Three age groups of the mice were chosen for the experiments: E20, P1, and P3. Mice of the same age group were born in the same litter. 3–4 mice were used for each group, and each retina sample was considered as a biological replicate for the gene expression study. After the ONC, the neonatal mice were euthanized by cervical dislocation.

Optic nerve crush

The pregnant mice were anesthetized by a mixture of xylazine (20 mg/ml) and ketamine (100 mg/ml) based on their body weight (1.0 ml/kg), and sacrificed by cervical dislocation. Embryonic and newborn mice were placed on ice until they were anesthetized, and the operations were performed on ice. The ON was crushed at 0.5 mm behind the eyeball for 5 sec using an angled jeweler’s forceps (Dumont #5; Roboz) [8]. Damage to the ophthalmic artery beneath the ON was avoided. Effective ON injury was confirmed by the presence of a clear gap across the entire ON at the crush site. The whole process was carried out under anesthetized. After the surgery, the mice were placed on the 37°C thermostat plate (Roland Consult, Brandenburg, Germany) for 6 hours to ensure their survival.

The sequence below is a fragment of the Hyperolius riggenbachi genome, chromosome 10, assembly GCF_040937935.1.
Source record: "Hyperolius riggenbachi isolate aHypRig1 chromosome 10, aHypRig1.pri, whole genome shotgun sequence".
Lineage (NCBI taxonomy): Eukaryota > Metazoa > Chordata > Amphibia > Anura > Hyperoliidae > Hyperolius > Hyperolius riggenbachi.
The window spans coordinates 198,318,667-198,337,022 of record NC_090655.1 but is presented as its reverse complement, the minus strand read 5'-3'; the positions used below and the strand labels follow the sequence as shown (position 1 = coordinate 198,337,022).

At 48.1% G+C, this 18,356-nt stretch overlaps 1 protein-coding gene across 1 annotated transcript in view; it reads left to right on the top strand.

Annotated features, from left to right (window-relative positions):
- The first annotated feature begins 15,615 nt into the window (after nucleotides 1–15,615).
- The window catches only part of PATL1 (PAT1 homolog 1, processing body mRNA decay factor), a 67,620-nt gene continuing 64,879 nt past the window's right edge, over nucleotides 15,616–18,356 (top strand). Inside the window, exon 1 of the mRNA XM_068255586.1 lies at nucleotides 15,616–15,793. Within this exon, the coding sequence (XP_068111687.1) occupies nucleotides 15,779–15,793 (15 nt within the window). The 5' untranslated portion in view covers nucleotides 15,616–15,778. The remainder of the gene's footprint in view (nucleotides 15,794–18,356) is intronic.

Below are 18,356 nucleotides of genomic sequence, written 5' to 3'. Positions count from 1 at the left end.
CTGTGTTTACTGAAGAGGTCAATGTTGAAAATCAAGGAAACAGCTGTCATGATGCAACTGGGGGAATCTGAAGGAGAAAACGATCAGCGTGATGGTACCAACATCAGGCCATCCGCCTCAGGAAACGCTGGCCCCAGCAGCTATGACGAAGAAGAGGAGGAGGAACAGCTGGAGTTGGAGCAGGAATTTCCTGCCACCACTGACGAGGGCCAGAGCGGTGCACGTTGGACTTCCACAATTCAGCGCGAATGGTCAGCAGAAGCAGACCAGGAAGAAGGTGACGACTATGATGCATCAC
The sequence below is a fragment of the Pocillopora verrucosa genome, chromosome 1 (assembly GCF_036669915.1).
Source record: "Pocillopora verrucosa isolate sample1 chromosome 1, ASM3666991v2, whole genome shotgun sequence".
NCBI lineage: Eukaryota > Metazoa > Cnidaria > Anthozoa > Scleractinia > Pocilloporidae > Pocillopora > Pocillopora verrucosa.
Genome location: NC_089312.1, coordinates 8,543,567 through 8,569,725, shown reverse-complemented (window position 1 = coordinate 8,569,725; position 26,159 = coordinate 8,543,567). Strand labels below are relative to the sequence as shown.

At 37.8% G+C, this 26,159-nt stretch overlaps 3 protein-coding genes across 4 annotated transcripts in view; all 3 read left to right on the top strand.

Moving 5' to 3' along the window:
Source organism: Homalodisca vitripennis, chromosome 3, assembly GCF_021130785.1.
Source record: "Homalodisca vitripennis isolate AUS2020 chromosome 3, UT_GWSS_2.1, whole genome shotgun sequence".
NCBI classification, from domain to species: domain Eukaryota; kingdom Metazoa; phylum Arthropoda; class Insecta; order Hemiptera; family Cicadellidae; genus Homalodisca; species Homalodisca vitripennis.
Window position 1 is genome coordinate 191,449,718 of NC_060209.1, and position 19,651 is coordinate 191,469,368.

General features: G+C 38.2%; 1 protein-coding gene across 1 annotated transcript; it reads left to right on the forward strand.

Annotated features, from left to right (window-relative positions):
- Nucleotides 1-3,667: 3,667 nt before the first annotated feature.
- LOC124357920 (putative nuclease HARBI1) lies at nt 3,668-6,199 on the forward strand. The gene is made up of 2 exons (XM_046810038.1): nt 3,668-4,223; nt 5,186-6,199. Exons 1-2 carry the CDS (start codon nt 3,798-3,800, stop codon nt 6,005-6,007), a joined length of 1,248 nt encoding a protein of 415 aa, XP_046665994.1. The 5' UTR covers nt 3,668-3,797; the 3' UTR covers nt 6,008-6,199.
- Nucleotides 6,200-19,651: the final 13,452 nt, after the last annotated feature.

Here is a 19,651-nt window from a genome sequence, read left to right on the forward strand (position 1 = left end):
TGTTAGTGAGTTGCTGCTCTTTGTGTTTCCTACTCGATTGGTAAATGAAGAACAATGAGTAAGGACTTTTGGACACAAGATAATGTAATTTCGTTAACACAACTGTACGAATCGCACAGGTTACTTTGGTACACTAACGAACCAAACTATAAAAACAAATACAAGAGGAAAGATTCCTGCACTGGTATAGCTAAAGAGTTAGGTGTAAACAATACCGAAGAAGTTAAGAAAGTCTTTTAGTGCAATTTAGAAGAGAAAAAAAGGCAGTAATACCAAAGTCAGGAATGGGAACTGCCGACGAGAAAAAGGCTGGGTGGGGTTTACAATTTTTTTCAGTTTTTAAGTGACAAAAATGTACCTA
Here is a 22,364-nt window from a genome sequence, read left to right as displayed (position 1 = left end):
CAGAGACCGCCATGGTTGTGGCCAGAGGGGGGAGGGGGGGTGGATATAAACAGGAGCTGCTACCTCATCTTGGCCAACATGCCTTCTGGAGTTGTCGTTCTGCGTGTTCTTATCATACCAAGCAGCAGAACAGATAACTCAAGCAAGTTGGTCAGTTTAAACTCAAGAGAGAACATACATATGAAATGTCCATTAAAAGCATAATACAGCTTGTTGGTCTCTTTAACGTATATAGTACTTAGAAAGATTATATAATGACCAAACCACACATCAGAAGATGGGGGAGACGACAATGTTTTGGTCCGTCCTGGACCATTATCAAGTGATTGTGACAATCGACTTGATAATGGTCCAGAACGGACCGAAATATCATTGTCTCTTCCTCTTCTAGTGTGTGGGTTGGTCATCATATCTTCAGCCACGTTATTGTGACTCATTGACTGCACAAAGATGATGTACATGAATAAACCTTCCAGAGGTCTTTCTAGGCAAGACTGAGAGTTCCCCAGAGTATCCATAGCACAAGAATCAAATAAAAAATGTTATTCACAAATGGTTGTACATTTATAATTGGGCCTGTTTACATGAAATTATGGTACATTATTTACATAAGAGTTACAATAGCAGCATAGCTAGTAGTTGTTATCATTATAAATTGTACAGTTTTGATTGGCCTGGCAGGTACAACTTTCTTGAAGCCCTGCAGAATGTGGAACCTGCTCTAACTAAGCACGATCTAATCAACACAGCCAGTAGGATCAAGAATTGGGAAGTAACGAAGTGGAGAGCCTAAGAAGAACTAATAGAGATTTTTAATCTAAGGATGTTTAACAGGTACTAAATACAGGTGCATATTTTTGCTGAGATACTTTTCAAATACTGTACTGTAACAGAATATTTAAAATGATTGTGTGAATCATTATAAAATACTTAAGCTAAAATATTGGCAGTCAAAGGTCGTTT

RNA preparation

At 6 hours after the ONC surgery, the mice were placed on ice until they were anesthetized, and the retinas were immediately dissected out from the enucleated eyeballs in phosphate buffered saline (PBS), then the mice were sacrificed by cervical dislocation. The retinas were homogenized with the TRIzol Reagent (Thermo Fisher Scientific), and total RNA was extracted from the homogenized mixture according to the instructions. Total amounts and integrity of RNA was assessed with the RNA Nano 6000 Assay Kit using the Bioanalyzer 2100 system (Agilent Technologies).